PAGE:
Functional dyspepsia (FD) is characterized by postprandial fullness, early satiation, epigastric pain, or epigastric burning despite the absence of organic digestive or metabolic disorders.1 FD is one of the most common gastrointestinal disorders and has a high prevalence worldwide. FD can limit affected individuals’ social life and affect their quality of life.2 The reported risk factors for FD are female, current smoker, nonsteroidal anti-inflammatory drug (NSAID) use, and
In epidemiologic studies from Iceland, Taiwan, and 3 other countries (United Kingdom, Canada, and United States), the prevalence of FD in a young population was higher than that in middle-aged and older people.5-7 FD can impair patient work productivity and increase their medical costs. In the overall United States population, the estimated medical costs (including indirect costs) related to FD were reported to be 18.4 billion dollars.8 There is little information on FD in young people, however. Previous cohorts mainly consist of middle-aged subjects and/or patients with gastrointestinal symptoms.
Body mass index (BMI) is a well-known risk factor for gastroesophageal reflux disease (GERD) and erosive esophagitis.9,10 The association between BMI and FD in Western countries remains inconsistent, however. Several studies reported that BMI including obesity positively associated with dyspepsia symptoms mainly in Europe, the United States, and Latin American countries.11-16 In a large 10-year population-based study in Iceland, weight loss positively associated with the development of FD.5 In other studies, no association between BMI and FD was found.17-21
In the Asian population, 5 studies showed an inverse association between BMI and FD,22-26 and visceral adiposity was associated with FD in a Korean study.27 In an Iranian study of the general population, no association between BMI and FD was found.28 The association between BMI and FD in the Asian population remains unclear. Further, to date, no study has evaluated this issue in young people in Asian and Western populations. The primary aim of the present study is to investigate the association between BMI and FD based on the Rome III criteria in young Japanese people.
We enrolled 10 104 university students who had no missing health check-up examination data at university between April 2015 and April 2017 in this study. A specific questionnaire pertaining to FD based on the Rome III criteria classification29,30 was sent to all subjects who underwent a health check-up. Information that was consistent with the Rome III criteria was collected from each subject’s digestive medical history, which focused on the diagnosis of organic conditions and concerning symptoms. The exclusion criteria were as follows: medication for digestive disorders within 6 months, use of NSAIDs and steroids, and concerning signs (recurrent vomiting, weight loss, bloody stool/melena, and dysphagia). Subjects were also excluded if they reported organic diseases such as GERD, gastritis, peptic ulcers,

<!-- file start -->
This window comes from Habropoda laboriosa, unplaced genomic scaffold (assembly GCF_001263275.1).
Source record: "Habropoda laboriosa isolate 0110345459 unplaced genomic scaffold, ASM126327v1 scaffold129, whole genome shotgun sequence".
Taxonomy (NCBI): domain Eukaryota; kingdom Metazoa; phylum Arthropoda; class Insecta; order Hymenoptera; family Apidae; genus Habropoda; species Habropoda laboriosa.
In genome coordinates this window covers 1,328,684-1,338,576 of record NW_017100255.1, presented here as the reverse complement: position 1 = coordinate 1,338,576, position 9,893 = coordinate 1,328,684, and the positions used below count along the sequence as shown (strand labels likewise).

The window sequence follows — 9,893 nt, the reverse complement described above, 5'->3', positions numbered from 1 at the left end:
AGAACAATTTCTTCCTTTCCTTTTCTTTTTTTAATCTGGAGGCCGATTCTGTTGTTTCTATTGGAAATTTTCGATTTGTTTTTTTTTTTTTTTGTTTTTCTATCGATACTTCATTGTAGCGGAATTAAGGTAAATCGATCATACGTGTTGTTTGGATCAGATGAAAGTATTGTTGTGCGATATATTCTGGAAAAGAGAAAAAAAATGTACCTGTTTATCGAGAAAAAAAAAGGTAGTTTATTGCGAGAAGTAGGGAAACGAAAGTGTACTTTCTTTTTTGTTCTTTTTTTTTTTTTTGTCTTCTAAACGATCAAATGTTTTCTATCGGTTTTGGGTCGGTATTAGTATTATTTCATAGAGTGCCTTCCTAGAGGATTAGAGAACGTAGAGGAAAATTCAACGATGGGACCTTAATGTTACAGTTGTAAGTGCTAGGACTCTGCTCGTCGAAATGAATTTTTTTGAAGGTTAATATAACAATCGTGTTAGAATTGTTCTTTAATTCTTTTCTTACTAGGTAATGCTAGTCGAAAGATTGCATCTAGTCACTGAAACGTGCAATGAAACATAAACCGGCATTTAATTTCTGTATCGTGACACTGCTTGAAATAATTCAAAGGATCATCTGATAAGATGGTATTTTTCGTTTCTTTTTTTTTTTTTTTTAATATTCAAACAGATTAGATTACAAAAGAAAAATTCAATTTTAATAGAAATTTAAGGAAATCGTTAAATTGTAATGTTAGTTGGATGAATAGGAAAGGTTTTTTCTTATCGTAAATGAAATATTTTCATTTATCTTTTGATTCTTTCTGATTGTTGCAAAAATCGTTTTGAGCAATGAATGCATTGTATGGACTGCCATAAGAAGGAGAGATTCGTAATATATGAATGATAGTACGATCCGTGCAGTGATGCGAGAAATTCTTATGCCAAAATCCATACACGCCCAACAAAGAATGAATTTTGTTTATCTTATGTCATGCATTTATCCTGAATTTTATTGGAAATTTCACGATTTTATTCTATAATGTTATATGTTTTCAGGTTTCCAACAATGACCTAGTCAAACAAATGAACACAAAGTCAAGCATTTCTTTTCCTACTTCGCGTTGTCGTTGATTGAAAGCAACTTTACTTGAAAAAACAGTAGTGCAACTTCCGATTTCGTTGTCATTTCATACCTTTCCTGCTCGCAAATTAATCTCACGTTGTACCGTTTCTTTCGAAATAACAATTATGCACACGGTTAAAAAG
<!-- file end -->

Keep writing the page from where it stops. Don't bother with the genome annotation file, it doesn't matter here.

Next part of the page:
Using a self-administered questionnaire, information was collected and the following definitions were used for smoking, drinking, and regular exercise habit, and medical history. Current smoking was defined as smoking 1 cigarette or more per day. Current drinking was defined as drinking alcohol, regardless of the amount or frequency. Regular exercise was defined as exercising 1 or more times per week.
FD was defined as the subject reporting 1 or more symptoms, such as postprandial fullness, early satiation, or epigastric pain or burning. The definition of FD in this study was based on the Rome III criteria.29,30 Subjects with digestive symptom onset within 6 months prior to this study’s survey were excluded from this cohort.
BMI was classified into 4 categories (quartiles) on the basis participant distribution, as follows: (1) lowest BMI, < 19.36 kg/m2; (2) low BMI, 19.36 kg/m2 to 20.90 kg/m2; (3) moderate BMI, 20.90 kg/m2 to 22.74 kg/m2; and (4) high BMI, > 22.74 kg/m2 (reference). On the basis of the men’s and women’s BMI distribution, men’s and women’s BMI were classified into 4 categories (quartiles): men’s BMI: (1) lowest BMI, < 19.56 kg/m2; (2) low BMI, 19.56 kg/m2 to 21.12 kg/m2; (3) moderate BMI, 21.12 kg/m2 to 23.12 kg/m2; and (4) high BMI, > 23.12 kg/m2 (reference), and women’s BMI: (1) lowest BMI, < 19.10 kg/m2; (2) low BMI, 19.10 kg/m2 to 20.53 kg/m2; (3) moderate BMI, 20.53 kg/m2 to 22.18 kg/m2; and (4) high BMI, > 22.18 kg/m2 (reference). The definitions of lean, normal, and overweight and obese were < 18.5 kg/m2, 18.5 kg/m2 ≤ BMI < 25 kg/m2 (reference), and 25 kg/m2 ≤ BMI < 30 kg/m2, and 30 ≤ BMI kg/m2, respectively. Estimations of crude odds ratios (ORs) and their 95% confidence intervals (CIs) for FD in relation to BMI, leanness, and obesity were performed using a logistic regression analysis. We selected the following potential confounding factors: age, drinking, smoking, exercise habits, anemia, and sports injury. Trend of an association was assessed using a logistic regression model assigning consecutive integers to the categories of BMI variables. For tests of quadratic trend, we including linear and quadratic terms in the model. SAS software package version 9.4 (SAS Institute Inc, Cary, NC, USA) was used to perform the statistical analyses.
Table 1 shows the characteristics of the 8923 study participants. The percentage of men was 61.4% in this cohort. The mean age and BMI were 20.1 years and 21.35 kg/m2, respectively. The frequency of smoking, drinking, exercise habit, and sports injury in men was higher than that in women (
Table 2 shows the crude and adjusted ORs and 95% CIs for FD compared to BMI. The prevalence of FD among the lowest, low, moderate, and in high BMI groups was 3.1%, 1.9%, 1.3%, and 1.2%, respectively. After adjustment for age, sex, drinking, smoking, exercise habits, anemia, and sports injury, the lowest BMI was independently associated with FD (adjusted OR, 2.28; 95% CI, 1.46-3.67;